Premier League

What Newcastle Must Do To Stay Up

 • by Tom Bodell
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Newcastle United boss Rafael Benítez was never under any illusions about the size of the task he was facing last summer.

Many might have expected the Championship winners to stroll into the middle of the Premier League pack – especially after climbing as high as fifth after three consecutive victories in September.

But reality has bitten for the Magpies, who have not put together consecutive wins since and find themselves two points and as many places clear of the drop zone with nine games remaining.

So with the relegation battle hotting up, Football Whispers asks what Newcastle need to do in order to avoid an immediate return to the Championship.

Give Dwight Gayle a run in the side

Benítez has not been happy with his options at the sharp end since winning promotion. Dwight Gayle, after bagging 23 times in 26 starts last season, was deemed not good enough to spearhead Newcastle’s attack in the Premier League and almost joined Fulham at the end of the summer window.

The move fell through but it was evident Benítez did not trust the former Crystal Palace forward and made £5million bargain-bin signing Joselu his first choice to lead the line.

But the Spaniard has been as poor as his time at Stoke City suggested he might be and, as a team, Newcastle are under-performing miserably against their xG (expected goals) value.

The Magpies should have scored 33.81 goals this term, instead they’ve bothered the back of the net just 27 times – a difference of almost seven goals. Only Crystal Palace, who have registered 13.66 goals fewer than their xG score suggests, are worse in front of goal.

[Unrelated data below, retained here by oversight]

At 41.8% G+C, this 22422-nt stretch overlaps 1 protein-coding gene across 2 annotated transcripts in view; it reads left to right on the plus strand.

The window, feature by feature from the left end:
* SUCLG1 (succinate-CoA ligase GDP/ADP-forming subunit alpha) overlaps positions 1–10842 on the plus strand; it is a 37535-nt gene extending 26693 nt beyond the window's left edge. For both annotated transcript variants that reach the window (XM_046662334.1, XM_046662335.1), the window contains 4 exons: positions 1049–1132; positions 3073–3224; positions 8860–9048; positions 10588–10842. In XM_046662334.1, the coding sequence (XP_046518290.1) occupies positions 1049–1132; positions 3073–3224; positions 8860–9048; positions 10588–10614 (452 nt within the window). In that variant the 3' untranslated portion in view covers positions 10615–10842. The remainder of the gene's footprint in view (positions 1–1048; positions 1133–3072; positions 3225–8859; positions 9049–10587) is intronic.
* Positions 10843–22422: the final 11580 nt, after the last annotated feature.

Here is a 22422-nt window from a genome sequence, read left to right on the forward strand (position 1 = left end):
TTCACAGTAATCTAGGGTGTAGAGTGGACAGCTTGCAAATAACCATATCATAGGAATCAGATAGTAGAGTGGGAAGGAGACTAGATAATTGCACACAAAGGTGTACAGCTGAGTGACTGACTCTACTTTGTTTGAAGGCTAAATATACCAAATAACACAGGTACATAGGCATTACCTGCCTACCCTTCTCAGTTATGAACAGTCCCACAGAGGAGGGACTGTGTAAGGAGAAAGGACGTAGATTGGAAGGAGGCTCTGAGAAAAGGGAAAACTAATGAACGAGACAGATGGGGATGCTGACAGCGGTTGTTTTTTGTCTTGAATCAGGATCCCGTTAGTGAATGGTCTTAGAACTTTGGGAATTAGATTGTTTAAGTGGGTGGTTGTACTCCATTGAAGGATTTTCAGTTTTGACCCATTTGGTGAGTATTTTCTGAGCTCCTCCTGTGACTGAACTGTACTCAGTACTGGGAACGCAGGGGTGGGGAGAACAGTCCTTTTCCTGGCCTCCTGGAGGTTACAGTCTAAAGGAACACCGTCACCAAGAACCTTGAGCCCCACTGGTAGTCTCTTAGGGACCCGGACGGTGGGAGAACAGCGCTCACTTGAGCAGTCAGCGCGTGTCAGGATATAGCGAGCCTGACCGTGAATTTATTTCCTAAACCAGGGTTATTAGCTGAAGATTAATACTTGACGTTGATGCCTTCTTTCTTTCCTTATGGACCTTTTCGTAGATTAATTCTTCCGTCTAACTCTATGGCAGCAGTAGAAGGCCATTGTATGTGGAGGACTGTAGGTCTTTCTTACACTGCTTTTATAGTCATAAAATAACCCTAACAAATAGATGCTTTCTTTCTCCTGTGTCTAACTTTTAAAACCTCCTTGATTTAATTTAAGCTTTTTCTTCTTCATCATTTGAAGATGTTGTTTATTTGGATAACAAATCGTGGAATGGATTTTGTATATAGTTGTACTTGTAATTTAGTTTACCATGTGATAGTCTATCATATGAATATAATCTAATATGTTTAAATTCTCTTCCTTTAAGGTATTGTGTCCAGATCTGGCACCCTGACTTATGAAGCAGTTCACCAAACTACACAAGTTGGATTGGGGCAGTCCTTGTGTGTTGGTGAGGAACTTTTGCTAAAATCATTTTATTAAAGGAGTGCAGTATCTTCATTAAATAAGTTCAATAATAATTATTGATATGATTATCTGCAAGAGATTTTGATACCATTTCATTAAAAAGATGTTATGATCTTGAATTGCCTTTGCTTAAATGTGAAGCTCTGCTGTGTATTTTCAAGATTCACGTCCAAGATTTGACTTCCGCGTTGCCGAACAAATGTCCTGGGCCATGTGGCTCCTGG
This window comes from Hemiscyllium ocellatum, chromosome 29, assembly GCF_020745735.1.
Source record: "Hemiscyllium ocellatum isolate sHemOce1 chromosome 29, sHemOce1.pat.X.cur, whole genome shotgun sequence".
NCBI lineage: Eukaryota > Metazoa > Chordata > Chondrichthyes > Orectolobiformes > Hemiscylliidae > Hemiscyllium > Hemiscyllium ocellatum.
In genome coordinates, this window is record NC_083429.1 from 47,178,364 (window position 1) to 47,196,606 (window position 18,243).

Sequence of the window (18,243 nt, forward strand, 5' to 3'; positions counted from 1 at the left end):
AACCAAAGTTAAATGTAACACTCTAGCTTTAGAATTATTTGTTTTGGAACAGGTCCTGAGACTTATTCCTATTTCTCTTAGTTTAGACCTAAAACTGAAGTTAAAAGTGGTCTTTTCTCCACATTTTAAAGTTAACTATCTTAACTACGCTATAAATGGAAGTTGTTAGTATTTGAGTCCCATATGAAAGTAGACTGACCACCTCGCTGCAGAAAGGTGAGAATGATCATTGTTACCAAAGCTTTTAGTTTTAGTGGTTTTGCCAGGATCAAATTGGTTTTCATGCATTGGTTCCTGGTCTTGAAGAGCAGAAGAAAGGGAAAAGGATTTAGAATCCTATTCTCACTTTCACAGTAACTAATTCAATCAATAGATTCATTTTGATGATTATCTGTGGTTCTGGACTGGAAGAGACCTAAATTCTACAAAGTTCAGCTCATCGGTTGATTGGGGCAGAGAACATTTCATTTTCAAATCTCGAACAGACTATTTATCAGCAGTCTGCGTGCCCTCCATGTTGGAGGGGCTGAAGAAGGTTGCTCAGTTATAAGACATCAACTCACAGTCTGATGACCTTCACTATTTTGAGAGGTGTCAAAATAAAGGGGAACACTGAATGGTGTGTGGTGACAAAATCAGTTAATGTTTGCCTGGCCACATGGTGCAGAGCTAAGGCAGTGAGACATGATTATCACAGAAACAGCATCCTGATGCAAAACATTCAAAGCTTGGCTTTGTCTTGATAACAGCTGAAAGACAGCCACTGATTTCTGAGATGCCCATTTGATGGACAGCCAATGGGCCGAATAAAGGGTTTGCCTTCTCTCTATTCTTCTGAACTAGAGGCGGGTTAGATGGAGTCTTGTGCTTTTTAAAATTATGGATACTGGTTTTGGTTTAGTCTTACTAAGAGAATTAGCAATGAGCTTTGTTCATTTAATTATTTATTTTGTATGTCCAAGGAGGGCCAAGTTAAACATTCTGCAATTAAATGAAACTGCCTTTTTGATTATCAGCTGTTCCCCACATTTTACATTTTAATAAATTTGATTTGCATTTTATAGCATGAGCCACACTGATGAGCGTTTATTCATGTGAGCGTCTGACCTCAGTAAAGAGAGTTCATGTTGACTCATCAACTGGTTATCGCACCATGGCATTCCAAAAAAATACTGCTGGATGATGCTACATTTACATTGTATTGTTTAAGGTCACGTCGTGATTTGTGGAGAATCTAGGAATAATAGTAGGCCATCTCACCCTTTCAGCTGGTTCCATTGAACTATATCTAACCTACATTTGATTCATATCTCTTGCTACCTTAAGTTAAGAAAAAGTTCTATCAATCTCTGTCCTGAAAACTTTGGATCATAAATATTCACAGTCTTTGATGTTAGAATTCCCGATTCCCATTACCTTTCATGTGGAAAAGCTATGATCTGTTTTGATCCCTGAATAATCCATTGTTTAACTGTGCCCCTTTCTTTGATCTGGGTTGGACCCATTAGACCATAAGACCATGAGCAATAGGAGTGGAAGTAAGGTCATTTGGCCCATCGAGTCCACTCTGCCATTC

Gayle, who struck twice against Bournemouth in the recent 2-2 draw, has never been prolific. Despite his limited opportunities he is the Magpies’ top scorer with five goals from 1,377 minute of action – equating to a goal every 277 minutes, or every three games.

He has the pace to trouble teams – something Joselu lacks – and in a Newcastle side set up to sit deep and hit sides on the counter that is invaluable. It may be time for Benítez to swallow his pride.

Get Mikel Merino back to his best

Signed on loan from Borussia Dortmund at the start of the campaign, Mikel Merino was the latest example of Benítez extracting value from the European market after the success of Florian Lejeune.

In October Merino signed a five-year deal on Tyneside after hitting the requisite number of games to make the move permanent.

However, injury has disrupted his season and Saturday’s 2-0 defeat at Liverpool was just Merino’s third Premier League outing since the turn of the year. The midfielder admitted afterwards to being tired and getting him back to his best is of utmost importance.

Despite making just 15 top-flight appearances, Merino has averaged 3.8 tackles per 90 minutes this season – more than any of his team-mates. He also comes out on top for interceptions (2.3 per 90) and passes (53.3).

Start to control the ball

Much has been made of the way the Magpies have set up this season. Benítez, the ultimate pragmatist, has come under fire for his perceived negative tactics – most notably in defeat at home to Manchester City earlier in the season.

“He makes this Newcastle tactic look embarrassing. It has to change,” Sky Sports pundit Gary Neville said afterwards.

“There’s defending, and there’s showing absolutely no ambition whatsoever. If it were a boxing match, the referee would have stopped it. Hopefully it will spark them into life, to give them something to watch.”

But the former Real Madrid and Liverpool boss is all too aware of his side’s limitations and has focused on ensuring his team are not taken apart by the division’s leading lights, potentially damaging their goal difference.